Read our Schenker XMG P505 review.
- Reviewed on: 10 June 14
- RRP: £1399 inc. VAT
It's impressive to see a gaming laptop as slim and as light as this, especially one that provides such strong graphics performance. The poor screen has room for improvement, but the P35W v2 provides high-end gaming performance at a more accessible price – along with a slimline design that few gaming laptops can match.
Read our Gigabyte P35W v2 review.
- Reviewed on: 21 August 14
- RRP: £1299 inc. VAT
The GE70 2PE Apache Pro does have its flaws – it's bigger and heavier than it really needs to be, the battery life is poor, and we really dislike the trackpad. However, it delivers the goods when it comes to gaming action. That extravagant storage system allows the GE70 to squeeze maximum performance out of its processor and GPU, and ensures that it provides high-end gaming performance at a competitive mid-range price.
Read our MSI GE70 2PE Apache Pro review.
- Reviewed on: 7 November 14
- RRP: £1550 inc. VAT
The Aorus X3 Plus works well as a portable games station, providing fast framerates with modern games at high details settings. Its high-resolution screen is less obviously useful for its gaming role as fewer games may benefit from its high 262 ppi pixel density, and the Windows platform does not support absurdly high resolution displays well. When it does work you're rewarded with a pin-sharp image but remember that for gaming there's arguably little need to exceed 2560 or even 1920 screen pixel widths. Overall there's definite room for improvement by its maker but the X3 Plus should prove popular with Windows gamers looking to combine performance and portability.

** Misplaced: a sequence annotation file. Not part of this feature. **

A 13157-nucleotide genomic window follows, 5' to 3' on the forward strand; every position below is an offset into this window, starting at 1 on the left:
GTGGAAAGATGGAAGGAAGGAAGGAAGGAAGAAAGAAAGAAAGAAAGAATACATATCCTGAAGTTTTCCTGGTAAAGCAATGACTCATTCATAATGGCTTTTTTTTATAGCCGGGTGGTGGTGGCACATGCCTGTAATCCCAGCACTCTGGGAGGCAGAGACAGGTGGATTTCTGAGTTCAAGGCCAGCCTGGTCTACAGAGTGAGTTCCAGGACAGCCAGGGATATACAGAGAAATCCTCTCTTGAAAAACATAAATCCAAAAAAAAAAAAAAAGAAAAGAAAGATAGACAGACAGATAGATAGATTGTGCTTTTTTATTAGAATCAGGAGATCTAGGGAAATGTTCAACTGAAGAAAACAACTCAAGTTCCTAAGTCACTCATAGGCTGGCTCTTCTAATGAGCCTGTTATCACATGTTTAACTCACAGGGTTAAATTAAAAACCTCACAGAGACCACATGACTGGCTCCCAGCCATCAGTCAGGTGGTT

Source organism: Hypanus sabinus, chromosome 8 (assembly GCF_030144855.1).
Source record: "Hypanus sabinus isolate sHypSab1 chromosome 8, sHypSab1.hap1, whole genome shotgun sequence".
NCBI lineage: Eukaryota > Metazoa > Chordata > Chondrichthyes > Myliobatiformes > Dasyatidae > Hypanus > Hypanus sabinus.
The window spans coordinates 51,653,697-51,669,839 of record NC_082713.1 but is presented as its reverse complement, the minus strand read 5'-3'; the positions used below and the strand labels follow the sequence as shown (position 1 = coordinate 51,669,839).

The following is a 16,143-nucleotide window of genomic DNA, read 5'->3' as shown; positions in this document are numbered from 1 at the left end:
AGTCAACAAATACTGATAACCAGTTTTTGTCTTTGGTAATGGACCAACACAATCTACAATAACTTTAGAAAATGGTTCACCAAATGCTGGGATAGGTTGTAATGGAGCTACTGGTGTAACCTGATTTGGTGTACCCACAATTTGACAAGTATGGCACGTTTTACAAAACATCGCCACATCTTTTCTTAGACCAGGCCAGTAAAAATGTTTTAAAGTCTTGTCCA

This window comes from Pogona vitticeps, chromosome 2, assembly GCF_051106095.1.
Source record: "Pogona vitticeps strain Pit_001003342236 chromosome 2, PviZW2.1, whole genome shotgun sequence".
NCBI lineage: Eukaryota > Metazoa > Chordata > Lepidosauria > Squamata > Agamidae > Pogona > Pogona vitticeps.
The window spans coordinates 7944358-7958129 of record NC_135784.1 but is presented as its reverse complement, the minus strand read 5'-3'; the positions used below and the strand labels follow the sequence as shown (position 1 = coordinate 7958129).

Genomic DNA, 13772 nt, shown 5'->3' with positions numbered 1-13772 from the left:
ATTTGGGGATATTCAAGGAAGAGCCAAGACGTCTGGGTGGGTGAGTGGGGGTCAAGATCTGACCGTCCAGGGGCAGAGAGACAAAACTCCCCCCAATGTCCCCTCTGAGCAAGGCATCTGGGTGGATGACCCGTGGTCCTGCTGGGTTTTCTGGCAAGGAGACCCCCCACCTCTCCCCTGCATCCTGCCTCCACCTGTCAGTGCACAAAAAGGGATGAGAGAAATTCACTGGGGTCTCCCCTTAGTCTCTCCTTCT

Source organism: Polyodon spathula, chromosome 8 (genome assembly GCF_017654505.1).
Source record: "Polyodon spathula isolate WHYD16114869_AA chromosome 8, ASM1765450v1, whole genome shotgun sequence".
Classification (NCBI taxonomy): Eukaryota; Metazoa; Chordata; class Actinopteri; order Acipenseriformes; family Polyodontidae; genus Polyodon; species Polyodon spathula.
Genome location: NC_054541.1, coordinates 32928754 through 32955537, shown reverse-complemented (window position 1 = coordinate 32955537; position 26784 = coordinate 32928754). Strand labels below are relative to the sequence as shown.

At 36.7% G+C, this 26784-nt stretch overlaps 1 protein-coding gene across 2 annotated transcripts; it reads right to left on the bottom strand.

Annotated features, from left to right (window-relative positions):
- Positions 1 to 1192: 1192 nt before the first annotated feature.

Read our Aorus X3 Plus review.
5. Aorus X7 Pro
- Reviewed on: 29 January 15
- RRP: £2100 inc. VAT
With the help of nVidia's recent push to make powerful mobile graphics processors that consume less energy, the Aorus X7 Pro now turns in gaming performance once only available to desktop machines. Just make sure you pack some sound-deadening headphones to block out the white noise of high-speed fans required to keep this slim chassis cool. If you can deal with the noise you'll be able to enjoy incomparable mobile gaming.
Read our Aorus X7 Pro review.
- Reviewed on: 13 May 15
- RRP: £1750 inc. VAT
The Gigabyte P37X is built for gaming speed, based on a large 17-inch display chassis but in a thinner than traditional case. With the help of the best single-chip mobile graphics processor currently on the market it can play any game you want, up to very high rendering quality. It may not stand out in style but it gets the job done, albeit at a high price.
Read our Gigabyte P37X review.
- Reviewed on: 14 May 15
- RRP: £1299 inc. VAT
While still not especially petite by the standards of some 15-inch laptops – its footprint is 14 percent larger than a MacBook Pro despite its smaller display – the MSI GS60 2QD-470UK does manage to keep within the magic size and weight figures of 2.0 kg and 20 mm, making it the most totable gaming laptop in its category. It has the graphics processor to take on modern games up to their highest detail settings, and is only let down by noisy fans and a relatively short battery life.
Read our MSI GS60 2QD-470UK review.
2. Alienware 13
- Reviewed on: 13 May 15
- RRP: £1100 inc. VAT
The Alienware 13 is a compact yet very powerful laptop, suited to playing all modern Windows games. It’s chunky thick but relatively light in weight, and has been well designed and equipped to be a premium yet still portable powerhouse.
Read our Alienware 13 review.
1. Aorus X7 V2
- Reviewed on: 14 October 14
- RRP: £1725 inc. VAT
The Aorus X7 v2 is a sturdily made all-metal gaming laptop that keeps its waistline to around 1in, even if it still tips the scales beyond 3kg. With its dual-GPU setup it proved itself the fastest gaming laptop in the group, albeit with an unsurprising price premium.
Read our Aorus X7 V2 review.